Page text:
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HL-2M Tokamak: China successfully activates nuclear-powered ‘artificial sun’

artificial sun

China successfully triggered its “artificial sun” which is a fusion reactor, HL-2M Tokamak, that could power their energy objective for years to come, if they are succeeded to make it more sustainable.

On December 4, 2020, in Chengdu, Sichuan province of China, China’s nuclear fusion device ‘HL-2M’ tokamak, labeled as the Artificial Sun, achieved the first plasma discharge at the Southwestern Institute of Physics (SWIP).

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For the first time, the Chinese Atomic Energy Authority fired its HL-2M Tokamak reactor according to a state-controlled media report. In the midst of a global push to establish safer, cleaner forms of nuclear energy, the short test is being celebrated as a significant scientific achievement.

“The development of nuclear fusion energy is not only a way to solve China’s strategic energy needs, but also has great significance for the future sustainable development of China’s energy and national economy,” the state-run People’s Daily said.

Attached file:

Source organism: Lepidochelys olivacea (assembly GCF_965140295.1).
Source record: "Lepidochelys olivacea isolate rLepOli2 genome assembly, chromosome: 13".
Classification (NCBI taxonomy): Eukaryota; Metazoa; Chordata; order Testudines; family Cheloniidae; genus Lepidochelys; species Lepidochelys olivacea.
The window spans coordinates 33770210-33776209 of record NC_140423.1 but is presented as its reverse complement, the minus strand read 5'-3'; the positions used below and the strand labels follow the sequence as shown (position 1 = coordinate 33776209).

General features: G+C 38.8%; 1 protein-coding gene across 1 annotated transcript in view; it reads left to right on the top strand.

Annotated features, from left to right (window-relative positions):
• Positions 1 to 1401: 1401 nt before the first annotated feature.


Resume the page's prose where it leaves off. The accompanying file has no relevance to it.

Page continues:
The artificial sun reactor generates electricity by implementing extreme magnetic fields to a contained loop of hot plasma that can reach temperatures of over 150 million C. That’s up to 10 times hotter than the sun’s center, however, magnets and supercooling technology help it to keep it contained.

China worked together with the Multinational Thermonuclear Experimental Reactor (ITER) project; a group of dozens of nations fueled by nuclear power. Their goal is to create, based on the same principle, a reliable method of nuclear fusion.

Fusion is a greatly desired and challenging type of nuclear technology that for decades scientists have sought to perfect. The fusion produces energy by blending the nuclei of atoms together, without causing a hefty amount of nuclear waste.

That’s the reverse system of fission, the method of atom-splitting now used for nuclear weapons and power plants. Fission is simpler, but through the process, nuclear waste is produced, while fusion is difficult to achieve but cleaner to maintain.

Fusion is still excessively costly, but the test performed by China should help researchers find ways to reduce these costs.

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